More than a third of motorists admit to driving first thing in the morning after drinking excessively the night before, according to a new survey.
Road safety charity Brake and insurer Direct Line found 38% of motorists said they’d driven or ridden a motorcycle to work the morning after drinking large amounts of alcohol.
That is a 10% increase over seven years ago, when 28% said they’d driven the morning after consuming excessive amounts of alcohol.
The survey also highlighted a lack of understanding about how long alcohol remains in the body and how a small amount of alcohol affects driving.
Morning-after drink-driving: figures
The recent survey of 800 drivers and motorcyclists also found 35% of those questioned admitted to driving after drinking any amount of alcohol in the past year.
However, this figure is a distinct improvement in comparison to seven years ago when 51% admitted getting behind the wheel after drinking.
Almost half of the people surveyed (45%) believed they needed to consume two or more units of alcohol to be affected, and 14% thought it would take three or four units – or more – to make a difference to their driving.
One in six deaths on British roads is due to drink-driving
With 380 people being killed in accidents involving drivers over the drink-drive limit, and the festive season being the most common time for drink-driving due to Christmas parties and an increase in daytime drinking, the lack of drink-drive awareness remains a serious issue.
In 2009, there were seven drink-drive deaths and 28 serious injuries every week. And an estimated 80 road deaths per year are caused by drivers who believed they were sober enough to drive, but still had traces of alcohol in their blood.
There is no definitive period for how long it takes to sober up after drinking, but it is recommended that you allow at least one hour per unit consumed to rid the body of the alcohol.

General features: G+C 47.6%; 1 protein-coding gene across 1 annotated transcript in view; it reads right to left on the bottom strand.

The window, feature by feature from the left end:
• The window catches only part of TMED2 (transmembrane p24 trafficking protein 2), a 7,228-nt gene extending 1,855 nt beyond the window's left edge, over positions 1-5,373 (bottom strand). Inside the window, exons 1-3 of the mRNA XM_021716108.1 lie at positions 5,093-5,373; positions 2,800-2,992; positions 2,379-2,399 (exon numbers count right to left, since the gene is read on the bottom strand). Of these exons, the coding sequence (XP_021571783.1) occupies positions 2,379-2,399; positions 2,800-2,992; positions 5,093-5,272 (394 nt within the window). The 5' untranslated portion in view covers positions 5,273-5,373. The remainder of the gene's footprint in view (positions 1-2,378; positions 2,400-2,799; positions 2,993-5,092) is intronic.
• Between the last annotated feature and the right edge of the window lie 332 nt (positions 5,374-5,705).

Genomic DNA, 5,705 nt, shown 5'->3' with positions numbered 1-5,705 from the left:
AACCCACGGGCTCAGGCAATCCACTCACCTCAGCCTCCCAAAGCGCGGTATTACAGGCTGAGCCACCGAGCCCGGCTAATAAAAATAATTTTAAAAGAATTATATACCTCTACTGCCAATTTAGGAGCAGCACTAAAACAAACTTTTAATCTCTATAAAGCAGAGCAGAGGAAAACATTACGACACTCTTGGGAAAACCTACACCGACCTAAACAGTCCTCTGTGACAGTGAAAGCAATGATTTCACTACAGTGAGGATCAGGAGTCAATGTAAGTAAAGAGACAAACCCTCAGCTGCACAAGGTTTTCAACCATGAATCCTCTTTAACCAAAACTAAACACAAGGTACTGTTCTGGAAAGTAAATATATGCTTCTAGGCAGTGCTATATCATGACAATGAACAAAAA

Therefore, if you have nine units of strong beer (three pints of strong lager) at 11pm, you may have alcohol in your system up until 9am. However, it could take a shorter or longer amount of time depending on a multitude of factors, including your weight and your body’s capability of absorbing the alcohol.
Sleep, food and coffee have been proven to have no effect on how fast you can sober up.
Brake: ‘don’t drink if you’re driving; don’t drive if you’re drinking’
Julie Townsend, campaigns director at Brake, said: “Many drivers seem to be oblivious to the risks of drink-driving in the morning, after drinking the night before. The effect of alcohol on driving ability lasts much longer than a couple of hours after drinking.
“Motorists who have drunk excessive amounts may not feel drunk and may not be able to smell drink on their breath. However, they are still a danger to pedestrians and other road users.
“With this week being the busiest for festive parties, we are urging people not to drink if they’re driving, and not to drive if they are drinking.”
As well as warning drivers about the risks of drink-driving during the festive period, Brake is also calling for the Government to make changes to current laws and attitudes towards drink-driving.
Brake has already urged the government to cut the limit to 20mg alcohol per 100ml of blood from 80mg per 100ml of blood – and called for an increase in enforcement and awareness about drink-driving.
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